Movie review: Salt

Angelina Jolie packs in the action but Evelyn Salt leaves us cold

That the lead role of a CIA Agent on the run in Salt was originally written for Tom Cruise should leave you in no doubt that despite a tumultuous personal life and a knack for picking dud script after dud script, Angelina Jolie is still the go-to girl for feisty, violent action. And, as she did in Tomb Raider and Mr and Mrs Smith, Jolie as a take no prisoners female lead still packs a mighty punch. Such a pity, then, that the film and its protagonist can’t match her talents.

Jolie plays Evelyn Salt, a CIA Agent accused of being a spy (planted in an American family since birth) by a Russian defector. She goes quickly on the run, while random contrived shady espionage occurs with favourite enemy du jour, North Korea skulking in the background. Jolie excels, as you’d expect, in the ensuing scenes, as the unstoppable force she plays so well, but Evelyn Salt is so cold, so utterly devoid of realness, that it might occur to the audience that perhaps it was emotionally bankrupt action-bot Cruise’s role after all.

The competent thriller then becomes a relentless sequence of action scenes which, for such an obviously large budget, remain well executed and sharply deft, but strangely unexciting, (though admittedly, that could just be action-fatigue from a summer packed with high octane movie jinks with very little substance). But while it’s always at least mildly thrilling to see Jolie clinging to the side of a building after yet another daring escape, there’s little to allow the viewer to understand either her motives, or her emotions. Sure, it’s supposed to be suspenseful, and yes, there is a purpose to the air of mystique around her, an intriguing moral ambiguity that the pan-faced Jolie does so very well, but there has to be some other way to make us care about a character who, when boiled down to their essence, appears to just kind of love blowing stuff up and looking good doing it.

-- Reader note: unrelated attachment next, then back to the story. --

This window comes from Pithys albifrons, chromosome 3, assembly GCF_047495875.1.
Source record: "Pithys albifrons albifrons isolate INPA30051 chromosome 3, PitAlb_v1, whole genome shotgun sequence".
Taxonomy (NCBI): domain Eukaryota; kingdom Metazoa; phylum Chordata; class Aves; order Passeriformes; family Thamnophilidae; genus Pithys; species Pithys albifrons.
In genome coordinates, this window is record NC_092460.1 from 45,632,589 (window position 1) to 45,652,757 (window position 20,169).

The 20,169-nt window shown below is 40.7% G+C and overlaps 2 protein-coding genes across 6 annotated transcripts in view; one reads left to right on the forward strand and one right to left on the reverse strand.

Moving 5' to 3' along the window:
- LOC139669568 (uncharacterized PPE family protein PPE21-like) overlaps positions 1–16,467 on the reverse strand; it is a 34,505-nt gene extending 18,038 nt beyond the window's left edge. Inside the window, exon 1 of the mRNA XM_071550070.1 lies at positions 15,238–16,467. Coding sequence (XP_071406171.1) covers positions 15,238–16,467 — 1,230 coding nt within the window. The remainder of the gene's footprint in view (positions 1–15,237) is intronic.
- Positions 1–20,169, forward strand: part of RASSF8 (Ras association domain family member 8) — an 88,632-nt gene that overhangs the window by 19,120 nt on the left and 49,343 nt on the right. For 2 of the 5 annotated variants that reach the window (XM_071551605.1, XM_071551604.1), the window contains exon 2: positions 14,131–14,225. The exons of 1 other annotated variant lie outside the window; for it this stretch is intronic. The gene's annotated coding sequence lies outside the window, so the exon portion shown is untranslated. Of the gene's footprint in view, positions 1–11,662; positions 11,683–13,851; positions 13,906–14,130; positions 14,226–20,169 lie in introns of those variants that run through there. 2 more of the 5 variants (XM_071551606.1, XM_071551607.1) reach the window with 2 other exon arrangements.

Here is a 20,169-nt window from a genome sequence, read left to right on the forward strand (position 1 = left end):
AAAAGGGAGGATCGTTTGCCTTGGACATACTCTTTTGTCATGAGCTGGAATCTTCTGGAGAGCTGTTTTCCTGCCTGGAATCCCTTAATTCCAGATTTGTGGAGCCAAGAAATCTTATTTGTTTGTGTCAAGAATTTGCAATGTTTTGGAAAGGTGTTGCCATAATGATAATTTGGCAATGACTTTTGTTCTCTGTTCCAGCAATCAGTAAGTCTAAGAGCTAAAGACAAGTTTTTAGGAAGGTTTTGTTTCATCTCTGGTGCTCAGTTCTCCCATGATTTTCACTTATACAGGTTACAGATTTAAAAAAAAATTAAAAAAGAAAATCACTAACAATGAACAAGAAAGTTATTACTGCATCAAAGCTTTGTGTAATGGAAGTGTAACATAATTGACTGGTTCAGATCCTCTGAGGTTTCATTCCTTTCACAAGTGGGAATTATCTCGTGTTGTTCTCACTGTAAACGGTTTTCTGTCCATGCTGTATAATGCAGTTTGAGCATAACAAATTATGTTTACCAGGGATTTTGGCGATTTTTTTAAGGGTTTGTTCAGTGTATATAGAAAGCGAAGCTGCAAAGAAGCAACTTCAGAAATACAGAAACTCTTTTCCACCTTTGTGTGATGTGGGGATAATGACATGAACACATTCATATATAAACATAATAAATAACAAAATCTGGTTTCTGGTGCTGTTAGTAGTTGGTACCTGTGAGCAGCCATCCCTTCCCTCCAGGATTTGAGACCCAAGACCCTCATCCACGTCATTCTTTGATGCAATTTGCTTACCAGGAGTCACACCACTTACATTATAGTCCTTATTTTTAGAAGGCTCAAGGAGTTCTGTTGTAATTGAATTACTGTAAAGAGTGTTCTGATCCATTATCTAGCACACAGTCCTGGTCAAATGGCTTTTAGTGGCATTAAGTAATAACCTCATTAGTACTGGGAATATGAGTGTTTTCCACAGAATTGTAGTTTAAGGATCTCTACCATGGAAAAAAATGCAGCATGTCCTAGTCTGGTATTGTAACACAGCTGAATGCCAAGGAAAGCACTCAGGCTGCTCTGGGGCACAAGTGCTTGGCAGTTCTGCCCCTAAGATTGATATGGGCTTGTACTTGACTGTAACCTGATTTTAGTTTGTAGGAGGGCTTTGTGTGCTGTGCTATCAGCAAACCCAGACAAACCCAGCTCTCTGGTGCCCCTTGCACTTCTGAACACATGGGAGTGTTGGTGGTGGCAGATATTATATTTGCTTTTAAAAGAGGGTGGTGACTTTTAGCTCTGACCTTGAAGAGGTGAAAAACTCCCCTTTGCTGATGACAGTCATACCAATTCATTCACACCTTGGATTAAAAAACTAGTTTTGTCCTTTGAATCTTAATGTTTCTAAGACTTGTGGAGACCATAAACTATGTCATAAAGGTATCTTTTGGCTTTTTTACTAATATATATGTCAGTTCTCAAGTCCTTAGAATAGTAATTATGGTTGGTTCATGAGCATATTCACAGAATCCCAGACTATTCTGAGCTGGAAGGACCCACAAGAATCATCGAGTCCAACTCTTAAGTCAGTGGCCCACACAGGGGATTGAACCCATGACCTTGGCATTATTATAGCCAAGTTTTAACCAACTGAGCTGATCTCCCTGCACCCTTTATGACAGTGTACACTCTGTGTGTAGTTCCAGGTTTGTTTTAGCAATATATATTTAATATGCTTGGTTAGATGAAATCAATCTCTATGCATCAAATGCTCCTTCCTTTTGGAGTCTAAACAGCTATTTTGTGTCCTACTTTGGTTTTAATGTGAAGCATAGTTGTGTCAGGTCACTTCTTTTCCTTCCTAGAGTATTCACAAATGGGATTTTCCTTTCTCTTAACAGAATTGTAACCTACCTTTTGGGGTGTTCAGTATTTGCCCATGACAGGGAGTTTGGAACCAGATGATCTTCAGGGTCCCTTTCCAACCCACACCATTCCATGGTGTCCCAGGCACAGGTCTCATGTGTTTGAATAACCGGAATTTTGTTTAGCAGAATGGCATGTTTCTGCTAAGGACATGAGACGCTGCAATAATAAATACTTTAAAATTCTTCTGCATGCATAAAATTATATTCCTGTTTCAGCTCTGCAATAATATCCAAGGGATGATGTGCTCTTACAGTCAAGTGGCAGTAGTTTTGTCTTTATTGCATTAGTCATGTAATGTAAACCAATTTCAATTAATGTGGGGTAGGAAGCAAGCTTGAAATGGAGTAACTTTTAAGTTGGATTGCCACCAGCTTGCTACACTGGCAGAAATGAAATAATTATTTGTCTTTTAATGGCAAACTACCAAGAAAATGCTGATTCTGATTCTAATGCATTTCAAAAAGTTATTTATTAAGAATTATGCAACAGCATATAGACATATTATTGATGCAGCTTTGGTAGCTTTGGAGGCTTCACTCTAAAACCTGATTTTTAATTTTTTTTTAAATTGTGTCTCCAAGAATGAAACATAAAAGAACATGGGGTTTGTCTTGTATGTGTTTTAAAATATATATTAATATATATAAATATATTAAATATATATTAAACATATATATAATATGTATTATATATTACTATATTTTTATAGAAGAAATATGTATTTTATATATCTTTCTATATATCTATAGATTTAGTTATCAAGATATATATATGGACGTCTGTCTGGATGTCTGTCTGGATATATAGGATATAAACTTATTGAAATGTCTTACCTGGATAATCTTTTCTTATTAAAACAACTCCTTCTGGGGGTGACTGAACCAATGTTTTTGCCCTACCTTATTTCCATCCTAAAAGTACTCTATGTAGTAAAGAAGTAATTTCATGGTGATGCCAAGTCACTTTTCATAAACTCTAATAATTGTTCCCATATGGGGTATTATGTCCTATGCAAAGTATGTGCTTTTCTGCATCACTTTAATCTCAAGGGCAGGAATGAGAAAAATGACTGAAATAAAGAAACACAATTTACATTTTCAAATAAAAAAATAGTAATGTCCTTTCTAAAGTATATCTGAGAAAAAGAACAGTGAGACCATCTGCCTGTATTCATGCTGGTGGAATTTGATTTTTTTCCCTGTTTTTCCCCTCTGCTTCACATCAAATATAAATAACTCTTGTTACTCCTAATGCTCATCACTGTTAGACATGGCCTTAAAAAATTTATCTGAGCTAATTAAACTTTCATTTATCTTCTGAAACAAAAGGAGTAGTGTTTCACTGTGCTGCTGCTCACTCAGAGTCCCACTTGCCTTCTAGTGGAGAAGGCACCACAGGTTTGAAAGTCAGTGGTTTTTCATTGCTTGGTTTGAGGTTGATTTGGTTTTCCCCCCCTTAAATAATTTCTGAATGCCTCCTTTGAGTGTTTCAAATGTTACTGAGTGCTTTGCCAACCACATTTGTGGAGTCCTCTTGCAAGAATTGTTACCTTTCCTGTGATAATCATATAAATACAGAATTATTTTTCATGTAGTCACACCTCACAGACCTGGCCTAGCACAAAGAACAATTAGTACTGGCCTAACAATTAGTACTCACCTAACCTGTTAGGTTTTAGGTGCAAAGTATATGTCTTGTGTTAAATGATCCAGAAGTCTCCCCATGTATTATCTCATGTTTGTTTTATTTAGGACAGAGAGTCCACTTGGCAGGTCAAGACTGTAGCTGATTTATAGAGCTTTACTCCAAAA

Set in a vacuous, morally bankrupt world that may or may not be an metaphor for Hollywood itself, director Phillip Noyce (Patriot Games) has a penchant for politics, but doesn’t appear interested in bothering us with the details, which means that all too often, there is not even the breeziest gust of exposition to bring us into the light. Is this a good or bad thing? It’s difficult to say, but it does mean that mistaking intrigue for confusion within the convoluted and often ridiculous plot is all too likely. Noyce cleverly keeps us guessing, but we know that just as the protagonist’ truth is built upon lies, so too is the film’s heart – exciting, yet empty and full of glaring holes. It’s not an easy feeling to remove from, even if you’re reluctantly enjoying the ride.


Andrea Hubert

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